Harte

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Not A Rockstar
14 minutes ago, bison said:

For cutting hard stone, the ancient Egyptians had copper hand saws, onto which they could have applied abrasive quartz sand. As the sawn groove deepened, more sand could be added to it. Driven by the saw, the quartz sand could have made it possible to eventually wear away a kerf of any desired depth. All that is required, really, is sufficient patience and diligence. Our hard, fast modern tools can make us disparage these workmanlike virtues of the ancients.

The same sort of steadfastness is apparent in working fine symmetrical bowls from hard stones. A stone of roughly the correct shape could be rubbed with sand-coated cloth or animal skin, with extraordinary persistence, by our modern standards, until the finished product was attained. The slowness of the process would have probably have contributed to their highly symmetrical, finely figured shapes. 

 

 

I mean they cut stone right out of the quarries and made amazing things so I do not agree they somehow were unable to do these items I saw. I am just interested in them. I was thinking a water sand usage for the pottery details and they had more tools than I know of I am sure. Plus not all of appears to be granite as he inferred. There are a lot of softer materials they could have used for some of it. 

I saw this one item where they had honed the stone so thin it was a lamp and glowed because the flame inside actually got through the sides as if it was frosted glass. Talk about effort and perseverance! That certainly was not granite either, but I was very young then and do not remember what it was beyond a type of mineral/stone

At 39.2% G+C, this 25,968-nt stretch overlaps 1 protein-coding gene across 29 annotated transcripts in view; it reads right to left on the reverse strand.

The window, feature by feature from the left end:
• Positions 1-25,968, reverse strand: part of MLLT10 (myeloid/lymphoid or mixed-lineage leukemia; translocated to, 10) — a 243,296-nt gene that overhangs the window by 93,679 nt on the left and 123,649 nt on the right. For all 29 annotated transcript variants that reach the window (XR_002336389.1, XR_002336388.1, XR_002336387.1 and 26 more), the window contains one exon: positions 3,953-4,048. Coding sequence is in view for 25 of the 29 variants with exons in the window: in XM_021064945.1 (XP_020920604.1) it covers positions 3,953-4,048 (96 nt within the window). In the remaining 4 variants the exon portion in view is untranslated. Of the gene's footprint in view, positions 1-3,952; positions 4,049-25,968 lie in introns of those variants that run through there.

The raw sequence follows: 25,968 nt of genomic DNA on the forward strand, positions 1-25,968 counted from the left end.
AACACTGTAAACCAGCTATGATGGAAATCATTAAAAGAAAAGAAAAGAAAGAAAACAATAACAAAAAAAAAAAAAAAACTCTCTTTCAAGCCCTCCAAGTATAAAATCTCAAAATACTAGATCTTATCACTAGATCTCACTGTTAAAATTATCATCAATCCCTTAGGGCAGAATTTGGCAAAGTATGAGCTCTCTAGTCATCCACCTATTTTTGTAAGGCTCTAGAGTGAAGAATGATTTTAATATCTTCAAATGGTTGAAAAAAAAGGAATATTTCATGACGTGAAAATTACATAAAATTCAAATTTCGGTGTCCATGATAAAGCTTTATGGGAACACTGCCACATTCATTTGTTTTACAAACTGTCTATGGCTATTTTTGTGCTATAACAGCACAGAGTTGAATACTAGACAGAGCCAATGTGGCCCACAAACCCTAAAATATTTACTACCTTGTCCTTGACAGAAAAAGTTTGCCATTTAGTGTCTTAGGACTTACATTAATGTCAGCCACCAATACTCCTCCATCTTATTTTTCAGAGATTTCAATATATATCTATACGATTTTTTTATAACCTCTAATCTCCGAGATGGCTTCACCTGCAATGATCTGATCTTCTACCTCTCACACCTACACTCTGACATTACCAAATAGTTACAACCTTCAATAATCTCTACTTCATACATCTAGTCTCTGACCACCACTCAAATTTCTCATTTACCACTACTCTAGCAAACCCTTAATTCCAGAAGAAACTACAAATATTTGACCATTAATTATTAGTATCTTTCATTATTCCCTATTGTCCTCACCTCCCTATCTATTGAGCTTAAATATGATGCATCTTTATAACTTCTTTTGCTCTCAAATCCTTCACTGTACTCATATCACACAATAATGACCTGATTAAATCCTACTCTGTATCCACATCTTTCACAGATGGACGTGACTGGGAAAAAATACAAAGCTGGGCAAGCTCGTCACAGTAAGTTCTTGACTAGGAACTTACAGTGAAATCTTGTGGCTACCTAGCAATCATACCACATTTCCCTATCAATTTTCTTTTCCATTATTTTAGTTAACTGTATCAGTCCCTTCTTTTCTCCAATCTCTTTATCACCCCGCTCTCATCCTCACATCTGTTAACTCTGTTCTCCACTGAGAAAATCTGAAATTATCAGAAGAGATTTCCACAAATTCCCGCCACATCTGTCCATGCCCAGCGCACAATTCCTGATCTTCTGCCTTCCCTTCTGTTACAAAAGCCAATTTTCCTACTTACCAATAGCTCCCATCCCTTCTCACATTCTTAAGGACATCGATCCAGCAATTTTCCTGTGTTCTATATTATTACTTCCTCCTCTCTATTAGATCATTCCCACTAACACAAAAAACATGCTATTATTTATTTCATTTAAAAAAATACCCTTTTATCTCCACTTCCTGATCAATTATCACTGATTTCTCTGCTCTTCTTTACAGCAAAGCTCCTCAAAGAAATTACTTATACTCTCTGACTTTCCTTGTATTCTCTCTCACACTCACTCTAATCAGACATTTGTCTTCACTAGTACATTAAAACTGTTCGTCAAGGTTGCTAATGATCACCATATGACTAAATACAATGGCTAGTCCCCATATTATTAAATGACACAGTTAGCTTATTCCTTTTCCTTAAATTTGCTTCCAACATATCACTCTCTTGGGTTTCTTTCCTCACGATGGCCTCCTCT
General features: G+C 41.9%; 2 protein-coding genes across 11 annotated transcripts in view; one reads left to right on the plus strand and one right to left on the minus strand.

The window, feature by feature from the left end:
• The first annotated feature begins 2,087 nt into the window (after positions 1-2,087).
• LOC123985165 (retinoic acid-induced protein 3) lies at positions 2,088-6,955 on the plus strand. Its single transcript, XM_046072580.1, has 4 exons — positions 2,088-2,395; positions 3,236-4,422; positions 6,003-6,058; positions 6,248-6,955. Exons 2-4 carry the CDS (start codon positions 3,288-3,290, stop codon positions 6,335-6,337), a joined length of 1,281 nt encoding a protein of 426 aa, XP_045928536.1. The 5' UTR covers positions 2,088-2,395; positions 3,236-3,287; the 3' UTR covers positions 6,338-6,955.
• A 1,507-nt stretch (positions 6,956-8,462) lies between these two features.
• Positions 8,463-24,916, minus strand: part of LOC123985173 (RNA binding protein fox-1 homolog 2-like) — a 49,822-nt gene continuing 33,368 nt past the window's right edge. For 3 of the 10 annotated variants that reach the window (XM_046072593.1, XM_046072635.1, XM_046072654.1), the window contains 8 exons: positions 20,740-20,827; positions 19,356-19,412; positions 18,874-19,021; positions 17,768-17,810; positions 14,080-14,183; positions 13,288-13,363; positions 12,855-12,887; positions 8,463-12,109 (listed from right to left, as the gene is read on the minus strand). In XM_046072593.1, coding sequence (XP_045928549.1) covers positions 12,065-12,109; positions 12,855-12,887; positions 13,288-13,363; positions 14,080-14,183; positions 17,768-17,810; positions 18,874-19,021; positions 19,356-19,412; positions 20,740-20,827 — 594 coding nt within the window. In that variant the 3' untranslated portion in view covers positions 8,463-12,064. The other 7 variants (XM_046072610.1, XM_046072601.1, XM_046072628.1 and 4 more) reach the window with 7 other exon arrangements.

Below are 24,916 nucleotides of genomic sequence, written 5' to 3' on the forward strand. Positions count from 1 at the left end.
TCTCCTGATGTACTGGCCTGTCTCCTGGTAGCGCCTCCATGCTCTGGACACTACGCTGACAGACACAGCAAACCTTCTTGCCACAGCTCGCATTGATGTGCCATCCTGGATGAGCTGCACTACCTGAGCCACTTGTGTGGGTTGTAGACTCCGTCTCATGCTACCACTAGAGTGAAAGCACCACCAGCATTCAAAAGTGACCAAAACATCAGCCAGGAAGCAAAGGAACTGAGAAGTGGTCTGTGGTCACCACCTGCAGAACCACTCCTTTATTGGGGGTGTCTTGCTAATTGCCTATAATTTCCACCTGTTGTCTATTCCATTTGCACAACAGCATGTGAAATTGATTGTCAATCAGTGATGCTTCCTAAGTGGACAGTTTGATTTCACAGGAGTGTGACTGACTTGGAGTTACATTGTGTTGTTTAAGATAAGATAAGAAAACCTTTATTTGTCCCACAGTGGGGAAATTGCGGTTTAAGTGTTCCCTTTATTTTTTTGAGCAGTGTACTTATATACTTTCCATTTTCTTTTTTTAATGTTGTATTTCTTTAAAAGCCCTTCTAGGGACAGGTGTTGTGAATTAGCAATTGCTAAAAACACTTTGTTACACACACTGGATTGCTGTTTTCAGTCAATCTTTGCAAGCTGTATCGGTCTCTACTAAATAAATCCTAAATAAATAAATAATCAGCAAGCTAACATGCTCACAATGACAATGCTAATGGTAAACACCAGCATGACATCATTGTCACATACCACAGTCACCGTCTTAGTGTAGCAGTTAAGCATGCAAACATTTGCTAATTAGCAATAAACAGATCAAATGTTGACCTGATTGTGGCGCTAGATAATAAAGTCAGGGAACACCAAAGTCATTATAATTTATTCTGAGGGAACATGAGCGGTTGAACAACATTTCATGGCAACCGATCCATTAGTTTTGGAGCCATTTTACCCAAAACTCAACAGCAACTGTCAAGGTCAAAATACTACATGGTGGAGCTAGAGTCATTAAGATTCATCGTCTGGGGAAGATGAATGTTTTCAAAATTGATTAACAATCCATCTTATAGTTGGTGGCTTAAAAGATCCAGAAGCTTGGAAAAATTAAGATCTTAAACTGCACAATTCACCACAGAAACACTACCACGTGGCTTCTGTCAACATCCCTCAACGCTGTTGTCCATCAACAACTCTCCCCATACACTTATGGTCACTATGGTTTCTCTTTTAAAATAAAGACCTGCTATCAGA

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ShadowSot
Just now, Not A Rockstar said:

That was my problem, no names so I could look things up from good sources. It looks too fine to be that old unless there was more tech than I am aware of that far back, so how to run it down without asking? I

Well simply put, 12k is far outside of ancient Egypt, so no clue how he came up with that date. 

 The straight forward method would have been to quarry the block, plot out the design, and hammer and polish it out. The bowl indentions would have used a drill and abrasive. 

 From my own experience, probably would have been a stop to make the regular depth and some sort of guide. 

 

 

Just now, Not A Rockstar said: